So with that caveat, Soccrpg has also been a great learning experience because this is my first time heavily changing things in the database. Because this isn’t remotely a traditional fantasy RPG, I’ve had to redefine terms and rename things. For example, I decided that the only weapon will be “cleats;” currently the database lists all the default weaponry as a type of cleat.
Over the last week, I have created a few new maps for Tears of the King! I’m pretty excited for them – I think they’re the first new maps in a year and a half.
First, here’s a brand new city (the Imperial City):
This map is loosely based off of the Kingdom of Pandora city in Secret of Mana in that it is built on a couple of islands. Plus there will be a castle you can go into (you can see the base of the towers) in the top right of this map, again like the Kingdom of Pandora. That similarity was due to the way I laid everything out (and because I didn’t want the castle to be physically in this map). The castle isn’t built yet, and neither are the insides of the houses.
The Imperial City should be the final city in the game.
Also here’s a dock, complete with a ship! (I had to buy extra tiles to make the ship happen).
You reach the ship through either of the two paths in the right side of the Imperial City.
So what’s next? I have some more maps to build (the castle, the insides of the city houses, and an island where the ship will eventually take you). But I also need to go back over my notes and actually replay the game that I have made so far; it’s been so long that I only vaguely remember what still needs to happen.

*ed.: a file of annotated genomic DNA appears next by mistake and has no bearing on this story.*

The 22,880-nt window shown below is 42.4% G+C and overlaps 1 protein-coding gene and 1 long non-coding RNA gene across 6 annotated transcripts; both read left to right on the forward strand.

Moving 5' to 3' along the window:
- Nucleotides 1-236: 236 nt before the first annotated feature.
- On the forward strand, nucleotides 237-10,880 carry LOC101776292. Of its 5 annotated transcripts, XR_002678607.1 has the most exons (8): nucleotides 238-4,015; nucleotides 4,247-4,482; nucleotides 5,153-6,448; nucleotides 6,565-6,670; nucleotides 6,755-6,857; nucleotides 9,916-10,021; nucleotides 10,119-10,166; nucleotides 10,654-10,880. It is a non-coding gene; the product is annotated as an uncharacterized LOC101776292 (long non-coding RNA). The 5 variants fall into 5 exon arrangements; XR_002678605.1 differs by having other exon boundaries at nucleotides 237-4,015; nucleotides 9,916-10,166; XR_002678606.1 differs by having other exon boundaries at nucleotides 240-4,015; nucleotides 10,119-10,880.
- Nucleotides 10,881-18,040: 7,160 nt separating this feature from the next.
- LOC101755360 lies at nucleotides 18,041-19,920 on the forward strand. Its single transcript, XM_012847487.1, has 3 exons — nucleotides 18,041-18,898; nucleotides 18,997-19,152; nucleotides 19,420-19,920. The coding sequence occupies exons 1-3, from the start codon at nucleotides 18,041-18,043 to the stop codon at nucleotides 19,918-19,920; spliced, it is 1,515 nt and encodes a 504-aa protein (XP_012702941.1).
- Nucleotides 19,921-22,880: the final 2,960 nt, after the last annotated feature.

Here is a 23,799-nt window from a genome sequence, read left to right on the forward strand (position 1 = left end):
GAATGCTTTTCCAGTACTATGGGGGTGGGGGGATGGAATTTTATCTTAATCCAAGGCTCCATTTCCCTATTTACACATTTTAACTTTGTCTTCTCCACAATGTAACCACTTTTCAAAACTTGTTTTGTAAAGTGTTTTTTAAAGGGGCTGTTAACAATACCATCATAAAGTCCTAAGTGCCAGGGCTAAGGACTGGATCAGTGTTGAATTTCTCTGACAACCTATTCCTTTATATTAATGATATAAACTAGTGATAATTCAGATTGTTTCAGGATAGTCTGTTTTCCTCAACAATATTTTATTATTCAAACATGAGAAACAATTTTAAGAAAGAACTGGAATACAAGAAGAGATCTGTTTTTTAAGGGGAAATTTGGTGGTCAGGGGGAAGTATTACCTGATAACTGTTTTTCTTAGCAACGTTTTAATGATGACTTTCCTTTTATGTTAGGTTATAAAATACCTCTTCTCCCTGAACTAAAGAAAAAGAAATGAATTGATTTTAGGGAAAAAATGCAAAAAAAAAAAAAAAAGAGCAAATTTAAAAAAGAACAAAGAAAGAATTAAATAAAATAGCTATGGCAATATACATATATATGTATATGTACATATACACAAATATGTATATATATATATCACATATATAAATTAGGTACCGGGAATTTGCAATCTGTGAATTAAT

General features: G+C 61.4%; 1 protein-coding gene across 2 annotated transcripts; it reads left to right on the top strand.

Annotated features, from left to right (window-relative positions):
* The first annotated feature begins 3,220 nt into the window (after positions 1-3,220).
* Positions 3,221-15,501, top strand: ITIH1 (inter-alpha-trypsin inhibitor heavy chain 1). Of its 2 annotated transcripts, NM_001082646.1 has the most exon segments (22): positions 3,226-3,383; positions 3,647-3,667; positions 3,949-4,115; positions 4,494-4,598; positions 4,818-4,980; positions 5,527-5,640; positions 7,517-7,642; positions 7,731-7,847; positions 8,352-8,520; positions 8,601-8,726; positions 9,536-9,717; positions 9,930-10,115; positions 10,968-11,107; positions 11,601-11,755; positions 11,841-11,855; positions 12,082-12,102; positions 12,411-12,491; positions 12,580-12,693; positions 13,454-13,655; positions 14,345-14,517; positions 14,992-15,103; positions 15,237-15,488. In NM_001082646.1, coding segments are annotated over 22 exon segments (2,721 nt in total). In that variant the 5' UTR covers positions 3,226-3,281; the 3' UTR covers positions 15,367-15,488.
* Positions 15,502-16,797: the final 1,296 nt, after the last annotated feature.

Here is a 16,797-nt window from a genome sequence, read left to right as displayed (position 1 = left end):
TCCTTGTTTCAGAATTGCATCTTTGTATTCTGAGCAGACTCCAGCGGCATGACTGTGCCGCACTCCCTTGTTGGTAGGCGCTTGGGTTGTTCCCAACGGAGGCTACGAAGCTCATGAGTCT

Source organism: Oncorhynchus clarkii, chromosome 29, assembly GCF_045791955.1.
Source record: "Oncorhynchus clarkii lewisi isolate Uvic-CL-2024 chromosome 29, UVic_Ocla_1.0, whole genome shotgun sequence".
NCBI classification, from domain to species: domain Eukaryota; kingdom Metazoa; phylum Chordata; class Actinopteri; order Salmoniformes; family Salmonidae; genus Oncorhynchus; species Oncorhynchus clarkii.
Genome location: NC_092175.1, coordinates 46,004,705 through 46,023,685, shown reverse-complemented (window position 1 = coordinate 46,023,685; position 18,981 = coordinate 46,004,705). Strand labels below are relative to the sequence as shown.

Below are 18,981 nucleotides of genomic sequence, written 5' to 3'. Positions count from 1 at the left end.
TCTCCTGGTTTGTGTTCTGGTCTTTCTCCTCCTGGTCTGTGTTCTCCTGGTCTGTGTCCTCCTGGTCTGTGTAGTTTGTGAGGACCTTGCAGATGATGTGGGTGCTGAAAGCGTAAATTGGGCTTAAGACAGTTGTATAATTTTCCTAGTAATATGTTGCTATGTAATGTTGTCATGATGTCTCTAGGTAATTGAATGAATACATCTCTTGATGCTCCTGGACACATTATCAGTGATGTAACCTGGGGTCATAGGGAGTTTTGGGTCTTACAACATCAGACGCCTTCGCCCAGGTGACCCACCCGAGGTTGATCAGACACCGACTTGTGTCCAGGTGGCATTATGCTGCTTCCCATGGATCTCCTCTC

There’s still a bunch of work that needs to be done, but I’m rather excited to see that the end (of map building anyway) is in sight! 🙂
I should have written this post a few weeks ago, but I had to put Memories aside for a bit. I’ve thought about it long and hard, but I still don’t know how the game is supposed to end. So on the advice of my brother, I’m putting it aside to work on some other things for a bit. Hopefully with a bit of distance I’ll be able to figure out where the story is supposed to go.
I honestly feel a bit like a failure. I was really hoping to have the game done by now. But that’s not how it’s going, so time to focus on something else!
Life is pretty busy right now (when is it not?) but over the weekend I pulled out a short story I’ve been wanting to edit for quite awhile. The story was written as part of my NaNoWriMo blob. I originally wrote the story for a friend after his dog passed away, but I never felt right giving it to him (and let’s be honest: it was a super rough first draft that was crap – I wouldn’t want anyone to see it until it’s rewritten and edited). I came up with some editing ideas for the story last March, but never got around to implementing them until today. Even if the story doesn’t stay the way it currently is, I’ve added 300 words (it was originally about 600 words and is now over 900), and it is shaping up a bit (it’s definitely stronger than it was!)
I had a pretty fun couple of hours working on it. First I brought a notebook outside with me (it was a beautiful day!) and started writing. But after a page and a bit, I ended up grabbing my laptop and bringing that outside because I needed to be able to move some things around and expand on other things a bit. I took a break to go for a walk, then worked on it a bit more. I’m thinking tomorrow I’m going to print it out so I can do another editing pass on it (I prefer to edit on paper, at least for the first while – it’s satisfying to mark things I need to change up with pen!)